Christopher John Quinton v (1) Robin Heys Peirce (2) James David Cooper* (Eady J; [2009] EWHC 912 (QB); 30.04.09)

Eady J rejected the claims of injurious falsehood and infringement of the Data Protection Act 1998 brought by the Claimant, Mr Quinton, against the Defendants, Mr Peirce and Mr Copper. Only the part of the judgment relating to injurious falsehood only is summarised below.

Mr Quinton was the Conservative district council candidate for Woodcote, Oxfordshire, in the elections of May 2007. He was defeated by the Liberal Democrat candidate, Mr Peirce. Four years earlier, in the elections of May 2003, the positions had been reversed and Mr Peirce was ousted by Mr Quinton. The Second Defendant, Mr Cooper, was Mr Peirce’s election agent.

Mr Quinton alleged that an election leaflet published by Mr Peirce contained a number of untrue factual statements and was published maliciously. The criticisms centred upon planning policy and its implications for potential housing developments in and around Woodcote.

The parties advanced different meanings in their pleading as to the statements made in the leaflet. Eady J noted that the general approach, supported by authority, was to focus upon the natural and ordinary meaning that would be conveyed to the ordinary reader of the election address (following Ajinomoto Sweeteners v Asda, reported above). Eady J further held that it was logical in the present context to adopt the “single meaning” rule since, unless the court made a finding on meaning, it would not be possible to decide whether the words were true or false.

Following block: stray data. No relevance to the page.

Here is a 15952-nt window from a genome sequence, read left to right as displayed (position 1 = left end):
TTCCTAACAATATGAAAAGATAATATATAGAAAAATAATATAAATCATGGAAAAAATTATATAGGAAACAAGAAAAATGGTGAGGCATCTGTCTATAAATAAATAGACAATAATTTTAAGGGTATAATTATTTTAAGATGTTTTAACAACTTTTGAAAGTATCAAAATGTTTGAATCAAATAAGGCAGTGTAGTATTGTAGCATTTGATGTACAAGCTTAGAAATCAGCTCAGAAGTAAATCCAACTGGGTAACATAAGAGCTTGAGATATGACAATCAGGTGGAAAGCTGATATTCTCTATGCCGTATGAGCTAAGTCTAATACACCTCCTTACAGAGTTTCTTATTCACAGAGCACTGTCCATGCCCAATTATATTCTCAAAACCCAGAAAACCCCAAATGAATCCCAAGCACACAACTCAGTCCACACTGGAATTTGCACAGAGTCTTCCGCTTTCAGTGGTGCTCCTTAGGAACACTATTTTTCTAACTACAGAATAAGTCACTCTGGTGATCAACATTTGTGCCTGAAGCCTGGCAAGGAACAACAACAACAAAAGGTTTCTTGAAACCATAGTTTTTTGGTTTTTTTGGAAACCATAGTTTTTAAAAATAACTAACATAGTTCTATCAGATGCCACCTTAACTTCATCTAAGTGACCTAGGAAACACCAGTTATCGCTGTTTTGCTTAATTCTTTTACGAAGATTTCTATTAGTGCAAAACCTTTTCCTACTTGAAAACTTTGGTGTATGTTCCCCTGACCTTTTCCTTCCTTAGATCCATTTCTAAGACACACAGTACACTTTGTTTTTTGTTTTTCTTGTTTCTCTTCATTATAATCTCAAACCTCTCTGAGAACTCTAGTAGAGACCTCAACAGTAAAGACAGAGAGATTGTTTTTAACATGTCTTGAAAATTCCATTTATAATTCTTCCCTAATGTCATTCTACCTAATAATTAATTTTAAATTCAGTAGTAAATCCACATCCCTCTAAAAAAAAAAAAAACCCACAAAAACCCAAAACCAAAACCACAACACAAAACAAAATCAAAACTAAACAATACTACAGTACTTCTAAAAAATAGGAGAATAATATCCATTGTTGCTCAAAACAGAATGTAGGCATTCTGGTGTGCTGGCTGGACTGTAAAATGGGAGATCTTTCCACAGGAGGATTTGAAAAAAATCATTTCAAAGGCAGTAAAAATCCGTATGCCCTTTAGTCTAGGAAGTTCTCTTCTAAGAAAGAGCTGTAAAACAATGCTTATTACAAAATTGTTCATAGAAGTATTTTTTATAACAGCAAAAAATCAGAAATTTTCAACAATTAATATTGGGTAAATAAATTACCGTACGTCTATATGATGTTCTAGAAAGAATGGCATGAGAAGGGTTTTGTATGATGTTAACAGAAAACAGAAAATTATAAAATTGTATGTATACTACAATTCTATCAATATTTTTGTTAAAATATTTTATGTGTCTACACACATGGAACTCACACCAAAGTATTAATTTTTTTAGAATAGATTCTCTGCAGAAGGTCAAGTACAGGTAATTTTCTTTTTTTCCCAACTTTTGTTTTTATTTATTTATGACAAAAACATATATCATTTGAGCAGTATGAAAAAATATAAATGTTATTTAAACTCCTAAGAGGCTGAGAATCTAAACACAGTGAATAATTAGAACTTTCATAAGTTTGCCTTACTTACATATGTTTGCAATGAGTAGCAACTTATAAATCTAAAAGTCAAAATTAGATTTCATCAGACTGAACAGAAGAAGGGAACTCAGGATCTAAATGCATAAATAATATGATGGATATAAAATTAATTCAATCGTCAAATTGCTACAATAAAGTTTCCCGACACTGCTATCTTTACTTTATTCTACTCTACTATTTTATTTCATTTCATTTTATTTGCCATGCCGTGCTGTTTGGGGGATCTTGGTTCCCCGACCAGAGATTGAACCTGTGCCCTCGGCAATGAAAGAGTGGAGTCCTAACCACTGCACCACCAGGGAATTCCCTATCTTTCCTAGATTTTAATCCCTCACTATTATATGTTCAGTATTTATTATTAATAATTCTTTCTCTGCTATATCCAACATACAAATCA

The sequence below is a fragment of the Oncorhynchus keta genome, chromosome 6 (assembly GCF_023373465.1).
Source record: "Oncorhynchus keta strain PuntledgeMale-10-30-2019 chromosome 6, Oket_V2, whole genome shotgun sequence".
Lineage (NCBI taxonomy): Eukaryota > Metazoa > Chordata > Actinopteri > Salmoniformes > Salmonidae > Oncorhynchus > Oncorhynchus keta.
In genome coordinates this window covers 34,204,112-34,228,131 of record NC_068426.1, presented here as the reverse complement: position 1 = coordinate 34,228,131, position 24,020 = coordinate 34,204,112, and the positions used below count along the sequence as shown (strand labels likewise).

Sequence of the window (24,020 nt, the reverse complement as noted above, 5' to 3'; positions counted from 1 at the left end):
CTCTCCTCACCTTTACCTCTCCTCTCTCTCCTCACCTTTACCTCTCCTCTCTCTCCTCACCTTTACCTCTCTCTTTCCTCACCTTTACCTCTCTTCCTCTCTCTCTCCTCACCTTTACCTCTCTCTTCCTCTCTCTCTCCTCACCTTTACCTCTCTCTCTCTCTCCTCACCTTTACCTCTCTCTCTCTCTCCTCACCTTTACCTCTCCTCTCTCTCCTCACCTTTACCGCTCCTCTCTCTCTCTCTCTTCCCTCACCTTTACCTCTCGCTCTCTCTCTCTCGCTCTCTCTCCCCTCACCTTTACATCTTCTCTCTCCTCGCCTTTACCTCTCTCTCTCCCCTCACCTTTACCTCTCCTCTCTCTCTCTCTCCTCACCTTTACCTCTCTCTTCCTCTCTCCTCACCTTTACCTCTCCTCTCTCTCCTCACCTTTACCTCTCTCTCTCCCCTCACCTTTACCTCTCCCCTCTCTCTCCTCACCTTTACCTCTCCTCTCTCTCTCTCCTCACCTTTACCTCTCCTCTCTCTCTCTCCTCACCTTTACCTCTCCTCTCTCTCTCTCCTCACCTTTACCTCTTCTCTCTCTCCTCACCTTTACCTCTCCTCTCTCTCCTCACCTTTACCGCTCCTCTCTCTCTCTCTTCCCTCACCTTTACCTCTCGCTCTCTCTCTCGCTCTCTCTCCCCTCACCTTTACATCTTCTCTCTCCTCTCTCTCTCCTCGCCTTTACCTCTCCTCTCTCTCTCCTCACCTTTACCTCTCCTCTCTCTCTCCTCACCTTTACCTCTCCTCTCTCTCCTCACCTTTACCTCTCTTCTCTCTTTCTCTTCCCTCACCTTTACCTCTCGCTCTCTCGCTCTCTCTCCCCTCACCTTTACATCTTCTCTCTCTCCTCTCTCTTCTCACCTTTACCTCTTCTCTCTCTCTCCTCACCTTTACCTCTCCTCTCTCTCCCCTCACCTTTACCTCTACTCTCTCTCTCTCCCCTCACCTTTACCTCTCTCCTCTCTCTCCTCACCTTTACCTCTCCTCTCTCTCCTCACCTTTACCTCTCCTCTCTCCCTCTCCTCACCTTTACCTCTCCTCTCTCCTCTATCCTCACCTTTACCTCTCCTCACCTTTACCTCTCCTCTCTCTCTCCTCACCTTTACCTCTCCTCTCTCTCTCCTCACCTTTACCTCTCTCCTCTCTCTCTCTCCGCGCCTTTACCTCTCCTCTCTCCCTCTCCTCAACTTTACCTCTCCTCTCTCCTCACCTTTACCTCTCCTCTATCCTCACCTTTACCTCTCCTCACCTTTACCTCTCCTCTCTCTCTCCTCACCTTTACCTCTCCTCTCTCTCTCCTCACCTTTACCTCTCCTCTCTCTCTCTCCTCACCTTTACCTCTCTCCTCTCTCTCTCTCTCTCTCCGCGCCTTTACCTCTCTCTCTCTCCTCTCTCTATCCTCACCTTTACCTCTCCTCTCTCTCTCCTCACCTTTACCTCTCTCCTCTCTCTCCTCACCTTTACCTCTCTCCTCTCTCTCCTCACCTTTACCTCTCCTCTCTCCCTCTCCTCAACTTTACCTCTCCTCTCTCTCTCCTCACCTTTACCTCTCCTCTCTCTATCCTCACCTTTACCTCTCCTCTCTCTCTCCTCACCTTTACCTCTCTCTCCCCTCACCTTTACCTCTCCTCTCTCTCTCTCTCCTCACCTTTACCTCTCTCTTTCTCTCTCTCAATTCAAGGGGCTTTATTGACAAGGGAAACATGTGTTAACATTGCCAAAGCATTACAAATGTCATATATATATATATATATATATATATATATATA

Eady J rejected the Defendant’s submission that there should be blanket immunity for statements made in the course of election campaigning. There was no authority for this position and, in addition, there was no reason to apply a different principle here to that in defamation, where no specific privilege arose from the fact that statement was made in such a context.

Eady J concluded that the leaflet was not false or inaccurate, or at least did not significantly misrepresent the essential facts. Although Mr Pierce was partial, biased and hard-hitting, he was not dishonest in his representations in the leaflet. Mr Peirce may not have liked Mr Quinton personally, but that dislike was not to be equated with malice. Eady J noted that the hurdle of establishing malice was high (Spring v Guardian Assurance [1993] 2 All ER 273 referred to). In relation to Mr Cooper, it had not been demonstrated that his role was in any way infected by malice. Thus the claim based on injurious falsehood was dismissed.

Eady J went on to consider the question of pecuniary loss. He concluded that the words were calculated to cause Mr Quinton pecuniary loss, as they were likely to put his council allowances in jeopardy. However, in relation to actual financial loss, Mr Quinton had not discharged the burden of proving causation; although the leaflet may have played a significant part in swinging the election Mr Peirce’s way, there were other factors at work and it was not possible to say that the leaflet had caused Mr Quinton to lose his seat.